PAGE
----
• A Stone Age Murder MysteryIn the decade since a 5,300-year-old freeze-dried body was pulled from a melting glacier in Austria, theories have been advanced about the cause of death. He got caught in an autumn storm, fell into a crevasse, and froze to death. No, he was carried up the mountain in spring and served as a human sacrifice. Or was it arthritis or malnutrition that killed him? Finally, the verdict is in. The Tyrolean ice man Ötzi was shot from behind with an arrow.
The jury on the case, doctors at the General Regional Hospital in Bolzano, the Italian town where Ötzi now rests, discovered the flint arrowhead on X rays while searching for fractures; CT scans confirmed the verdict. Lodged less than an inch from Ötzi's left lung, the arrowhead not only paralyzed his left arm but also shattered his shoulder blade, tearing major blood vessels and causing him to bleed to death, probably within hours. So why did it take investigators 10 years to determine how the ice man died? Apparently the arrowhead escaped detection because radiologists were looking for bone fractures, malformations, or signs of illness—not for arrows.
The motive for the murder remains a mystery. Perhaps Ötzi was ambushed from behind by a rival who was trying to steal his sheep. Or he could have died in battle, says lead detective Eduard Egarter-Vigl, the pathologist who helped coordinate the scientific investigation of the ice man. Bows and arrows were commonly used during this epoch for hunting, so there's no reason to believe they weren't used for fighting too. In any case, it's clear now that Ötzi's end was not a peaceful one. "He died not naturally," says Egarter-Vigl, "but by violence." — Josie Glausiusz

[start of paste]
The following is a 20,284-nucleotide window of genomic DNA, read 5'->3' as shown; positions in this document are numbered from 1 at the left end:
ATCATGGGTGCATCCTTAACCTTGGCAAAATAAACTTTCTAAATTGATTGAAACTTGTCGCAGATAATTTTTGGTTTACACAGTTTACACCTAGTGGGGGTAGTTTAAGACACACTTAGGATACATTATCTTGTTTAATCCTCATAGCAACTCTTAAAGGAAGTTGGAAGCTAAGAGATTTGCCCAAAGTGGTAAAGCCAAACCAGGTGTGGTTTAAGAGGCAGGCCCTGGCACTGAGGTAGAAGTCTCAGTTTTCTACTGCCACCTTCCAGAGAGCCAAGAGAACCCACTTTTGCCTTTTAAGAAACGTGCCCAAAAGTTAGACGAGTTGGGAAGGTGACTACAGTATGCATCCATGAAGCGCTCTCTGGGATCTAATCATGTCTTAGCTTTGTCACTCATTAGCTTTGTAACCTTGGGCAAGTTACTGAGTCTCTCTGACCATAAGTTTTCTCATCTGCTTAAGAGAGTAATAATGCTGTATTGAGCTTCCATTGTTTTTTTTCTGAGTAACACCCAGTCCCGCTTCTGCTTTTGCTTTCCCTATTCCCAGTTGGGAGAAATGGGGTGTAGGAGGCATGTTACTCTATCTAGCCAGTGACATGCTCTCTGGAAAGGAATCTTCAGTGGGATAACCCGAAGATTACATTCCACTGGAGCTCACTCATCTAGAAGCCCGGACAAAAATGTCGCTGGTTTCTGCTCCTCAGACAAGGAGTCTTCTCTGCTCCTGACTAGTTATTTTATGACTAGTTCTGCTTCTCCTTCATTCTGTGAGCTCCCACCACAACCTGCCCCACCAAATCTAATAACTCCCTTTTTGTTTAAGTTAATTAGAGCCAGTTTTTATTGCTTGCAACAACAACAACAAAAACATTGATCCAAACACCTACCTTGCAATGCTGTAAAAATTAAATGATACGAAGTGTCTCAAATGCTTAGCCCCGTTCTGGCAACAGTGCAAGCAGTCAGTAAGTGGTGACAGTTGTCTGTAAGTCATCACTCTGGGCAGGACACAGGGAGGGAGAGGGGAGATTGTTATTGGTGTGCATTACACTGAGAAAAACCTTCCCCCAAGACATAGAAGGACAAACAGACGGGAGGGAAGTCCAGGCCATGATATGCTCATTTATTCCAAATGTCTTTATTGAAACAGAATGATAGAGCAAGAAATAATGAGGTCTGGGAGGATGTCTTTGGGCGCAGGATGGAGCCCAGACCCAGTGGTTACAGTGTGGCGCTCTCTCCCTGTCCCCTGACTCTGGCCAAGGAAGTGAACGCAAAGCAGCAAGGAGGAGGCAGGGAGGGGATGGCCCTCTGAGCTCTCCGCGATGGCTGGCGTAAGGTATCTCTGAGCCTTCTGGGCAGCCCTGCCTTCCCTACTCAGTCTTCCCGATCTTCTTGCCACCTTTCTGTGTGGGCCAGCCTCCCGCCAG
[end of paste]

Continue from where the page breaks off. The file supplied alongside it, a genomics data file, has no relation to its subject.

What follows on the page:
• From Our Faithful Correspondent
The editors of Discover wondered recently how the father of evolution would view the arguments bubbling up in the field of human origins, so we asked contributing editor Joseph D'Agnese what Charles Darwin might have said if he were around today:
To the Editor, Discover:
Did all Homo sapiens originate from one tribe in Africa? Paleoanthropologist Milford Wolpoff argues that ancient Homo sapiens skulls found in far-flung regions reveal evidence that both European and African ancestors could have given rise to modern humans. His theory is based in part on comparative analysis of skulls from three locations: (left to right) Belgium, Moravia, and Israel.
Photograph courtesy of Wolpoff, M.H., J.D. Hawks, D.W. Frayer, and K. Hunley/Science 291: 293-297
I am in receipt of your kind request for news of developments in human evolution in the last year. If you are willing to permit a fossil to comment on other fossils, I shall be delighted to oblige.
Last year paleoanthropologists nearly engaged in fisticuffs over the birthplace of Homo sapiens. Did modern man migrate out of Africa and replace Neanderthals 100,000 years ago? Or did our species decamp from Africa much earlier as hoary, small-brained Homo erectus and evolve simultaneously in several different places across the globe? The out-of-Africa chaps insist their genetic finds conclusively support man's single African origin. But the science of wresting genes from ancient carcasses dates only to 1997.